Sacroiliac Compression Test

Learn how to perform the Sacroiliac Compression Test with our comprehensive guide and template, ideal for diagnosing sacroiliac joint issues effectively.

By Nate Lacson on Jul 15, 2024.

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Fact Checked by Ericka Pingol.

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What is a sacroiliac lesion?

The sacrum is a triangular bone at the base of the spine, wedged between the two halves of the pelvis (ilium) at the sacroiliac (SI) joints. These joints play a crucial role in transferring weight and forces between the upper body and legs, and in providing stability to the pelvis. The SI joints are supported by a network of strong ligaments and surrounded by complex muscle groups that help in maintaining joint stability and alignment.

An SI lesion generally refers to any injury or dysfunction within the SI joint. This term can encompass various conditions affecting the joint such as sacroiliitis, which is the inflammation of the sacroiliac joints; SI joint syndrome, a term often used to describe the pain associated with sacroiliac joint dysfunction (SIJD); and SIJD itself, which refers to abnormal movement or alignment of the joint.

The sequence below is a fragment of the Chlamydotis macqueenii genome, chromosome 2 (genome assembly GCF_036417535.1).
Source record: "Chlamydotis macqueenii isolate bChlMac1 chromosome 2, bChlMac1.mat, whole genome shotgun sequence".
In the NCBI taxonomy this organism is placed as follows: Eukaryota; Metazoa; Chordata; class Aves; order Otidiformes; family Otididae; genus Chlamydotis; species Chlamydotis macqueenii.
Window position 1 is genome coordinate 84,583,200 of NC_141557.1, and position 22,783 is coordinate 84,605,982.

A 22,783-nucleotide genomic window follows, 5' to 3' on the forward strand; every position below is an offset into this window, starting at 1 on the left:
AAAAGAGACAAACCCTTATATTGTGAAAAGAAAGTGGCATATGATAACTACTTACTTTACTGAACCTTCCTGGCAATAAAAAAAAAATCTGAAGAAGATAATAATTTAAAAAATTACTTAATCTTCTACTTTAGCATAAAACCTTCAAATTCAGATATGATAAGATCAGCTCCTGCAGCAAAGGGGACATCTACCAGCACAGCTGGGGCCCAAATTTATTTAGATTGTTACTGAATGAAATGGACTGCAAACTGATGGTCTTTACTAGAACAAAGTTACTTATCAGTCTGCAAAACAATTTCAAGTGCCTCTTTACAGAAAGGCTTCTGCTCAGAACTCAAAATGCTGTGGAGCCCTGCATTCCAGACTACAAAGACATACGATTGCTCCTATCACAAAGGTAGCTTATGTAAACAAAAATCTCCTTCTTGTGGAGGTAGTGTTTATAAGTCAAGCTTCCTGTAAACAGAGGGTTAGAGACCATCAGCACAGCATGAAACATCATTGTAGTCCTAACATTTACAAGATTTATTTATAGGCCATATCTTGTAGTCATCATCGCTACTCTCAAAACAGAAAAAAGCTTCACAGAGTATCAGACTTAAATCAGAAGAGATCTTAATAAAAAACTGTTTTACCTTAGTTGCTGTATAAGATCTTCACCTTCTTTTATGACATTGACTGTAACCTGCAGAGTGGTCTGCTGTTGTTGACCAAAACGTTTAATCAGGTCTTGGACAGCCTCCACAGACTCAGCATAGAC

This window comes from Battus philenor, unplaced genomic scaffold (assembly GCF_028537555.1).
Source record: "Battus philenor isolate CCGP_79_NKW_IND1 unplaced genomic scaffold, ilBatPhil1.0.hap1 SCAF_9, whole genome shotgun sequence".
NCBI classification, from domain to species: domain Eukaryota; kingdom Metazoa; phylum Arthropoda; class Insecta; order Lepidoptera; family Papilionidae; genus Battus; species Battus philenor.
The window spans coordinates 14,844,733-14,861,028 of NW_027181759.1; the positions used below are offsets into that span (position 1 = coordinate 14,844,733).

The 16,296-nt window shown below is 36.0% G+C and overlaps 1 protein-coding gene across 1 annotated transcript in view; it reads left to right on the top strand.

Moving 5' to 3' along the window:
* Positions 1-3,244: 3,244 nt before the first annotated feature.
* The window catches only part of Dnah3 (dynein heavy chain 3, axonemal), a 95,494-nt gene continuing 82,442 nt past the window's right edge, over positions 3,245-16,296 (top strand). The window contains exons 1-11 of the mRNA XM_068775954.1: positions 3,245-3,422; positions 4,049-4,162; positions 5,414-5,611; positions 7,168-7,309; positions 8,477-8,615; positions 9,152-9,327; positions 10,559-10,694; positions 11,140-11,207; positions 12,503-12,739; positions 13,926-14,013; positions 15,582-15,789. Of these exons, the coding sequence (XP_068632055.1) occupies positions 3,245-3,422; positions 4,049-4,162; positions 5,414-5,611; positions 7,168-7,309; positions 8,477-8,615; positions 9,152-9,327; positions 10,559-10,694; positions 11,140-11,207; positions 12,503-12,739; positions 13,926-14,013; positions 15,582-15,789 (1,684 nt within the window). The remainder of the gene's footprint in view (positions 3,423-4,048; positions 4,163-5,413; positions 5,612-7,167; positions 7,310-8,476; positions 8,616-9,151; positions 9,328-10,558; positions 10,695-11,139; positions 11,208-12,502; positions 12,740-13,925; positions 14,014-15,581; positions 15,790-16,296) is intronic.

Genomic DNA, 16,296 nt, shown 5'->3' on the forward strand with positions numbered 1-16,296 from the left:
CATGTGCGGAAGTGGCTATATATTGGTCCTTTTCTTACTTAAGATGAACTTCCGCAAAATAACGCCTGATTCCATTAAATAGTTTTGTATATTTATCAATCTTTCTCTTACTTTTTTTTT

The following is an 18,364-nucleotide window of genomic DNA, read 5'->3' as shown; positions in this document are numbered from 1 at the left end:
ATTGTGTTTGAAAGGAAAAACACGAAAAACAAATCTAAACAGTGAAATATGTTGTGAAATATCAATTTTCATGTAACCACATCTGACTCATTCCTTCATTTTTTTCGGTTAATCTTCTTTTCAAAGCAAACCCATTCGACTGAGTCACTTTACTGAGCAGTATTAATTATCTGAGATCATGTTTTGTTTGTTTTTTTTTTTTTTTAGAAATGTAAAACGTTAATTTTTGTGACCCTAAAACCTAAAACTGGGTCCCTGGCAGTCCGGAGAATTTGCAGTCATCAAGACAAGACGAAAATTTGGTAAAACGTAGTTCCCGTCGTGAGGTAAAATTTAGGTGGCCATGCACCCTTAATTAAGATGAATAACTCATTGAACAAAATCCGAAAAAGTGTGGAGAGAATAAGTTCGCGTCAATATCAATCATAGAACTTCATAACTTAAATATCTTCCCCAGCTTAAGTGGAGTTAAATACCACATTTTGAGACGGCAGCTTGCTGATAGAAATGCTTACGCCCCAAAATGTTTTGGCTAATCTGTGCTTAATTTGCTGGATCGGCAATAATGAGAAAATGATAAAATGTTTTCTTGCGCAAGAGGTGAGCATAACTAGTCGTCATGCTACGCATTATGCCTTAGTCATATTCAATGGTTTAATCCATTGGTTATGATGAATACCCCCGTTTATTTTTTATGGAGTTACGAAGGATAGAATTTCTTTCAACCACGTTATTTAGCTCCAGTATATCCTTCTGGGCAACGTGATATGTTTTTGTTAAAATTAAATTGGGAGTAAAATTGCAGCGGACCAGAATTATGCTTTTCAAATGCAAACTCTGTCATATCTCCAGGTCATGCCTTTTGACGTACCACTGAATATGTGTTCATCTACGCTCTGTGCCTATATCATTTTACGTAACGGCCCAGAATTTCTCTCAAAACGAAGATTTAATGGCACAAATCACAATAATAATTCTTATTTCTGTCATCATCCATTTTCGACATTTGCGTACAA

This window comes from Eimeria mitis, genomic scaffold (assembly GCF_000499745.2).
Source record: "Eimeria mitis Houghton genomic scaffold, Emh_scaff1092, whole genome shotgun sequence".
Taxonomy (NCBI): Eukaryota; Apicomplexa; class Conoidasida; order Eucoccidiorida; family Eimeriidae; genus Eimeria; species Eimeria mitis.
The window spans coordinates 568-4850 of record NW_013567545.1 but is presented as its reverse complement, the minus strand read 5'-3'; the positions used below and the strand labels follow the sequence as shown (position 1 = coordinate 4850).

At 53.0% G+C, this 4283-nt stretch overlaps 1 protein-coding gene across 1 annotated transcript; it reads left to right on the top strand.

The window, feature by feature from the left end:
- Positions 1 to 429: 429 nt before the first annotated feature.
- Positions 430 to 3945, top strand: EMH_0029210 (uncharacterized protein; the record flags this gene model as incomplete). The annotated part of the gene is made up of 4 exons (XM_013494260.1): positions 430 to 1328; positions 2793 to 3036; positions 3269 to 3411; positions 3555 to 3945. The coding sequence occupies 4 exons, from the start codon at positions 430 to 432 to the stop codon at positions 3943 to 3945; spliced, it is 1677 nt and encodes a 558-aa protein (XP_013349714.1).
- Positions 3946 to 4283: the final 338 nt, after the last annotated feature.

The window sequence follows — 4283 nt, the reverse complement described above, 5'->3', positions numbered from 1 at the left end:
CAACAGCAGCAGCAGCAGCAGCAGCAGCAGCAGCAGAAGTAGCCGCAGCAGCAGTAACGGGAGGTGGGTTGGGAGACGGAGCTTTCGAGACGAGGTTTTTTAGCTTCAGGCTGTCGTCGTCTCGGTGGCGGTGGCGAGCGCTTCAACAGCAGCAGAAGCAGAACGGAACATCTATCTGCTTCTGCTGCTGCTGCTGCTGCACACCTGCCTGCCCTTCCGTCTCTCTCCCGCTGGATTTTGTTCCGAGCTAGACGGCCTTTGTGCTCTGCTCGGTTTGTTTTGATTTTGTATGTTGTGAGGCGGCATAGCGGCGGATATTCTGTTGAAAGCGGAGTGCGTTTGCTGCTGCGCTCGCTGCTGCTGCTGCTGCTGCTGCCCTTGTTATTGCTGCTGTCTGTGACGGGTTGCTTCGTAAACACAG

Causes and symptoms of a sacroiliac lesion

SI lesions are often caused by a combination of factors including trauma, biomechanical stresses, pregnancy, or degenerative joint disease. Overuse or repetitive motion can also lead to wear and tear on the SI joints.

Symptoms of SI lesions typically include:

  • Chronic low back pain
  • Pain in the buttocks or hips
  • Pain radiating down the legs
  • Stiffness or a burning sensation in the pelvis
  • Increased pain with standing or walking

Complications these lesions may lead to

If SI lesions are not properly managed, they can lead to significant long-term issues. Chronic pain and persistent discomfort in the SI region can significantly impair mobility. Over time, untreated SIJD can also lead to changes in walking patterns, which in turn may cause compensatory injuries in the knees, hips, or lower back. Additionally, chronic inflammation in the SI joints can contribute to the development of arthritis, further exacerbating discomfort and reducing quality of life.